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“A lot of people are kind of depressed. I’m happy some of the time, and some of the time I’m not.”
– Elliott Smith in 1998, as told to Barney Hoskyns

We came across a really lost special tape for this episode of Blank on Blank: Elliott Smith interviewed in 1998 by Barney Hoskyns. It’s a little eerie hearing him now more than 10 years after his death, but it’s also kind of soothing to hear his signature comfort and discomfort bubbling beneath the surface. It’s kind of like his timeless collection of music. Smith died under mysterious circumstances in 2003 at the age of 34.

In this animated film Elliott Smith talks about feeling like a freak in high school, how he initially didn’t feel confident singing in the style that became his signature voice, what he said when people compared him to Paul Simon, writing about people with addictions, the internal chaos that people face, and how his music isn’t happy or sad. “I couldn’t say what it is”

RIP, Elliott.

Does McDonald’s use real potatoes? Why do the fries always taste so good? Are they mashed and formed in a mold? Do we still have to keep our eyes on our fries? There are a lot of questions about their fries so Mythbusters co-host Grant Imahara investigates their fry making process in his own way.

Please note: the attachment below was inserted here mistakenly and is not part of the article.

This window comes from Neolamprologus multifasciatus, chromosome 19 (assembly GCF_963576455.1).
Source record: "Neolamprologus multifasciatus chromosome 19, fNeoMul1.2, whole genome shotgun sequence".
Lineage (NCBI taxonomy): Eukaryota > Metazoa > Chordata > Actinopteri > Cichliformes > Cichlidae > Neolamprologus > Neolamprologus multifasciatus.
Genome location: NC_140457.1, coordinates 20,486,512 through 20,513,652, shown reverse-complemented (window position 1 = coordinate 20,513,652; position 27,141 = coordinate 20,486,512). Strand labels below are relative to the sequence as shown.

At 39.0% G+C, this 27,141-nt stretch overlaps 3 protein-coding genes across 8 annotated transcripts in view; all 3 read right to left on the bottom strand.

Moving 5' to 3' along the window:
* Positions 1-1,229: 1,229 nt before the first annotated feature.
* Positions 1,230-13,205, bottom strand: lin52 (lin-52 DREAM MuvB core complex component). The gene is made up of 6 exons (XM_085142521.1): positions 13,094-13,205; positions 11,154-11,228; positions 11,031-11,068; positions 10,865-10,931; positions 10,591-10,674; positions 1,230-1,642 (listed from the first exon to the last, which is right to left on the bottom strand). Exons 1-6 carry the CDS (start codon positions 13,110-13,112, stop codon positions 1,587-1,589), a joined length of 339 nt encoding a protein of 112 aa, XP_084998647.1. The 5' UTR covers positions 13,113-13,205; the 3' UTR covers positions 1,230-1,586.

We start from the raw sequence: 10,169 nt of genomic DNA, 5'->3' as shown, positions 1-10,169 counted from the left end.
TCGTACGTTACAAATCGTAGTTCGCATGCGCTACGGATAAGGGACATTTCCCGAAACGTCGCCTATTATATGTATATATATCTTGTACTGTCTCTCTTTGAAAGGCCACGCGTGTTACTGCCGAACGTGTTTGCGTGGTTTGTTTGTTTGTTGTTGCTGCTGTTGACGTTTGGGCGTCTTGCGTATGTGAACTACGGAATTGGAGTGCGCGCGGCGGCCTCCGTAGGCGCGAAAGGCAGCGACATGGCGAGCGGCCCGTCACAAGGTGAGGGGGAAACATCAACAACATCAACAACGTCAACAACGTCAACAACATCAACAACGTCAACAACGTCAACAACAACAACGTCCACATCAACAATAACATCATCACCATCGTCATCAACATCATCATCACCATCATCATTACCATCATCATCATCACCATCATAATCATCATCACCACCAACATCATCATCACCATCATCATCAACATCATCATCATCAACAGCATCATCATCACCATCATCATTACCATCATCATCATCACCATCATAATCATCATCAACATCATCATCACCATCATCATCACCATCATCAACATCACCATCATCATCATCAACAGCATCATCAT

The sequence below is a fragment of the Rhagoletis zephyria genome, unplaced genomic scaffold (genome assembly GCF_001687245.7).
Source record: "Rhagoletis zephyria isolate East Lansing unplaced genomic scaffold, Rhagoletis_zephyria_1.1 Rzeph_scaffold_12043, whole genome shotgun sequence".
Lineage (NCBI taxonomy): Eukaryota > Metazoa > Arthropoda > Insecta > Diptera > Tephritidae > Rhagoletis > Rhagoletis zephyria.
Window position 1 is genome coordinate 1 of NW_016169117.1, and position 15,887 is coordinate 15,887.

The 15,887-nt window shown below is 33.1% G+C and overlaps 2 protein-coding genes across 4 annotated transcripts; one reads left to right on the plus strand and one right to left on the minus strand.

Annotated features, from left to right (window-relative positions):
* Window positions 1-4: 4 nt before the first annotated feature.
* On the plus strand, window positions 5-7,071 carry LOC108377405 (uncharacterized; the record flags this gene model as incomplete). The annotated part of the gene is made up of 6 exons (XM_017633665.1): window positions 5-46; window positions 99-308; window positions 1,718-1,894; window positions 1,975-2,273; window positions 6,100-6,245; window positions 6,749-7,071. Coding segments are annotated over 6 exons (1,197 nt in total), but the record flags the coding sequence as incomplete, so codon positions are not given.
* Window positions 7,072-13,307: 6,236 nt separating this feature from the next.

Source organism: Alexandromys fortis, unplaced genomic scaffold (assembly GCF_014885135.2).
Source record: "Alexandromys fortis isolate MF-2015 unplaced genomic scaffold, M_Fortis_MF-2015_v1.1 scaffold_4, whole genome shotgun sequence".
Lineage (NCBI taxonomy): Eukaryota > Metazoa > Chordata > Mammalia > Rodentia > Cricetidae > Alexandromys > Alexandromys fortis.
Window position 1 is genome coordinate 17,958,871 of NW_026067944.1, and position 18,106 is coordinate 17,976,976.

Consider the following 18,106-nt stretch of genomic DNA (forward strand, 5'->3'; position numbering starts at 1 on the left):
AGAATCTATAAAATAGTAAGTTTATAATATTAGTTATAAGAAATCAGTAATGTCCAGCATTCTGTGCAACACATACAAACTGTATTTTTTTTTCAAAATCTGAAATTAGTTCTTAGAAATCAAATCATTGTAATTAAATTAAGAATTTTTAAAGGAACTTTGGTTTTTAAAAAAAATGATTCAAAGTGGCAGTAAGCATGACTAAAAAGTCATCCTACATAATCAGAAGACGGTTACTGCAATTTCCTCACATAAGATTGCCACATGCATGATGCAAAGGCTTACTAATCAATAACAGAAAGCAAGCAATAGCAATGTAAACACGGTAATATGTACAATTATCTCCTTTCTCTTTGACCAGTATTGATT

Patti Smith talks with renowned director-come-musician David Lynch at the Fondation Cartier in Paris for BC Newsnight’s ‘Encounters’ series.

A highlight came when the pair discussed Russian activists Pussy Riot, who were jailed for almost two years for what they described as a “punk prayer” against President Vladimir Putin.

“This kind of oppression and misunderstanding goes back to biblical times, taking young girls who have families and have hopes and dreams and putting them in prison for issuing a teenage prayer,” said Smith. “One of the things they were saying to me was ‘Everyone wants us to speak to them but what are we supposed to say?’ I said ‘You should say that we are all you because of our belief system or trying to say something new, or against the church or corporations. We are all potentially in danger. Speak to the younger generation to think for themselves.’ These girls did something absolutely original, they are in my prayers.”

Here’s Stan Lee on a 1970 episode of To Tell The Truth, the game show where a panel of celebrities – in this case, Peggy Cass, Tom Poston, and Kitty Carlisle – had to identify an individual with an unusual profession among a group of fakers. Stan Lee is in the second segment, starting around 14 minutes in. I love these clips.

“Speechless,” the newest domestic violence and sexual assault PSA series from the NO MORE movement, is a raw, unscripted and powerful video collection featuring more than a dozen celebrities and athletes, including this one from Oscar-winner Hilary Swank. They urge viewers to start a conversation about these issues with friends and loved ones.